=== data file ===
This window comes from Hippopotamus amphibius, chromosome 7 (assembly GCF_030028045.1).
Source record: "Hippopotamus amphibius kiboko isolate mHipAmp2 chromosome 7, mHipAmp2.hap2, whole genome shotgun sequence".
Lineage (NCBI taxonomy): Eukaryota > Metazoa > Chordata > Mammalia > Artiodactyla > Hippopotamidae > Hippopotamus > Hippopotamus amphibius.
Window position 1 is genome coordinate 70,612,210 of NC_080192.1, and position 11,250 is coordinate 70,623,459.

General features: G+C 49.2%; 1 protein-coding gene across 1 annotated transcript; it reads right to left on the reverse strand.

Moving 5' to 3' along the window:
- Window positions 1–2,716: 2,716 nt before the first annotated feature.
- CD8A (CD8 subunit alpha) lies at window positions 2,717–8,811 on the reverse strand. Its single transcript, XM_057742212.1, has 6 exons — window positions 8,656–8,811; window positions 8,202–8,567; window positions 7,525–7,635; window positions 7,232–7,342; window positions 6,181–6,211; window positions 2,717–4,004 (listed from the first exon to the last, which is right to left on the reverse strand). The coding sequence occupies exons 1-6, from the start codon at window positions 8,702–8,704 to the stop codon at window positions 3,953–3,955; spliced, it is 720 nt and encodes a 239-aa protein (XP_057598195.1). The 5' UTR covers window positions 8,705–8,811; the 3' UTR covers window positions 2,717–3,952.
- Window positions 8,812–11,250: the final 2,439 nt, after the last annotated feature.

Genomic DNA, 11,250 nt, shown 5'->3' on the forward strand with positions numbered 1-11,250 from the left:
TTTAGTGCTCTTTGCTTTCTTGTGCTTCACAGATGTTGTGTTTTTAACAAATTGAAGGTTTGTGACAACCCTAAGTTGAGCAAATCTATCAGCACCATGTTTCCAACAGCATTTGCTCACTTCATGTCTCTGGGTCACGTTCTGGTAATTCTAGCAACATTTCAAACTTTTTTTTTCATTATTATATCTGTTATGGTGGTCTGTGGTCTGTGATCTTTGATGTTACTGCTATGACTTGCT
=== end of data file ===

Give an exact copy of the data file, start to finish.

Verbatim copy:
This window comes from Hippopotamus amphibius, chromosome 7 (assembly GCF_030028045.1).
Source record: "Hippopotamus amphibius kiboko isolate mHipAmp2 chromosome 7, mHipAmp2.hap2, whole genome shotgun sequence".
Lineage (NCBI taxonomy): Eukaryota > Metazoa > Chordata > Mammalia > Artiodactyla > Hippopotamidae > Hippopotamus > Hippopotamus amphibius.
Window position 1 is genome coordinate 70,612,210 of NC_080192.1, and position 11,250 is coordinate 70,623,459.

General features: G+C 49.2%; 1 protein-coding gene across 1 annotated transcript; it reads right to left on the reverse strand.

Moving 5' to 3' along the window:
- Window positions 1–2,716: 2,716 nt before the first annotated feature.
- CD8A (CD8 subunit alpha) lies at window positions 2,717–8,811 on the reverse strand. Its single transcript, XM_057742212.1, has 6 exons — window positions 8,656–8,811; window positions 8,202–8,567; window positions 7,525–7,635; window positions 7,232–7,342; window positions 6,181–6,211; window positions 2,717–4,004 (listed from the first exon to the last, which is right to left on the reverse strand). The coding sequence occupies exons 1-6, from the start codon at window positions 8,702–8,704 to the stop codon at window positions 3,953–3,955; spliced, it is 720 nt and encodes a 239-aa protein (XP_057598195.1). The 5' UTR covers window positions 8,705–8,811; the 3' UTR covers window positions 2,717–3,952.
- Window positions 8,812–11,250: the final 2,439 nt, after the last annotated feature.

Genomic DNA, 11,250 nt, shown 5'->3' on the forward strand with positions numbered 1-11,250 from the left:
TTTAGTGCTCTTTGCTTTCTTGTGCTTCACAGATGTTGTGTTTTTAACAAATTGAAGGTTTGTGACAACCCTAAGTTGAGCAAATCTATCAGCACCATGTTTCCAACAGCATTTGCTCACTTCATGTCTCTGGGTCACGTTCTGGTAATTCTAGCAACATTTCAAACTTTTTTTTTCATTATTATATCTGTTATGGTGGTCTGTGGTCTGTGATCTTTGATGTTACTGCTATGACTTGCT